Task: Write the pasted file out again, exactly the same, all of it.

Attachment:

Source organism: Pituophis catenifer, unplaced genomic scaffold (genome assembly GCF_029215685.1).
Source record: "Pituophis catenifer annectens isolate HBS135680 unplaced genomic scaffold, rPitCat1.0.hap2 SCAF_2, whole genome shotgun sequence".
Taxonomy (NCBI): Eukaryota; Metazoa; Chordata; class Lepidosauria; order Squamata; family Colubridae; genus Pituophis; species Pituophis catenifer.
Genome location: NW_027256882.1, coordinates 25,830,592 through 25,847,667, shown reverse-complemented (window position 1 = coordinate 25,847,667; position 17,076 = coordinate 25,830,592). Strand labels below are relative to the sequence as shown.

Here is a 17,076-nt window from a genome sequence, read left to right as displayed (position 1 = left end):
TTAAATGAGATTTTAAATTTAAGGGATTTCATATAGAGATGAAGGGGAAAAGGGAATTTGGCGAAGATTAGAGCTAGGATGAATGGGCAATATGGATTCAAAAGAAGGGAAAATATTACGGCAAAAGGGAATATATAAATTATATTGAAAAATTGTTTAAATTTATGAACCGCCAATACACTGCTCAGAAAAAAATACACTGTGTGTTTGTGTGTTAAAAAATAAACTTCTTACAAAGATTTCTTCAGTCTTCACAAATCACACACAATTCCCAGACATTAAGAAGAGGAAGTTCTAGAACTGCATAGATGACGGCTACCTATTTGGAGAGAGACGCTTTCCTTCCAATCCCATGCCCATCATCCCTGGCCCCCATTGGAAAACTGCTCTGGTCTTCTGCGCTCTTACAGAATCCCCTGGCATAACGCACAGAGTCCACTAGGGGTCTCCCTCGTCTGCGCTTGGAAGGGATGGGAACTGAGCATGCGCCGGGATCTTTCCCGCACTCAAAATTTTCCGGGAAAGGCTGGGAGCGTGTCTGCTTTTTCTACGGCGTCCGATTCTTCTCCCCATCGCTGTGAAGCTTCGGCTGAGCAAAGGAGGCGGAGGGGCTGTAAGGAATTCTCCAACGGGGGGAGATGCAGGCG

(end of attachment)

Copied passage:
Source organism: Pituophis catenifer, unplaced genomic scaffold (genome assembly GCF_029215685.1).
Source record: "Pituophis catenifer annectens isolate HBS135680 unplaced genomic scaffold, rPitCat1.0.hap2 SCAF_2, whole genome shotgun sequence".
Taxonomy (NCBI): Eukaryota; Metazoa; Chordata; class Lepidosauria; order Squamata; family Colubridae; genus Pituophis; species Pituophis catenifer.
Genome location: NW_027256882.1, coordinates 25,830,592 through 25,847,667, shown reverse-complemented (window position 1 = coordinate 25,847,667; position 17,076 = coordinate 25,830,592). Strand labels below are relative to the sequence as shown.

Here is a 17,076-nt window from a genome sequence, read left to right as displayed (position 1 = left end):
TTAAATGAGATTTTAAATTTAAGGGATTTCATATAGAGATGAAGGGGAAAAGGGAATTTGGCGAAGATTAGAGCTAGGATGAATGGGCAATATGGATTCAAAAGAAGGGAAAATATTACGGCAAAAGGGAATATATAAATTATATTGAAAAATTGTTTAAATTTATGAACCGCCAATACACTGCTCAGAAAAAAATACACTGTGTGTTTGTGTGTTAAAAAATAAACTTCTTACAAAGATTTCTTCAGTCTTCACAAATCACACACAATTCCCAGACATTAAGAAGAGGAAGTTCTAGAACTGCATAGATGACGGCTACCTATTTGGAGAGAGACGCTTTCCTTCCAATCCCATGCCCATCATCCCTGGCCCCCATTGGAAAACTGCTCTGGTCTTCTGCGCTCTTACAGAATCCCCTGGCATAACGCACAGAGTCCACTAGGGGTCTCCCTCGTCTGCGCTTGGAAGGGATGGGAACTGAGCATGCGCCGGGATCTTTCCCGCACTCAAAATTTTCCGGGAAAGGCTGGGAGCGTGTCTGCTTTTTCTACGGCGTCCGATTCTTCTCCCCATCGCTGTGAAGCTTCGGCTGAGCAAAGGAGGCGGAGGGGCTGTAAGGAATTCTCCAACGGGGGGAGATGCAGGCG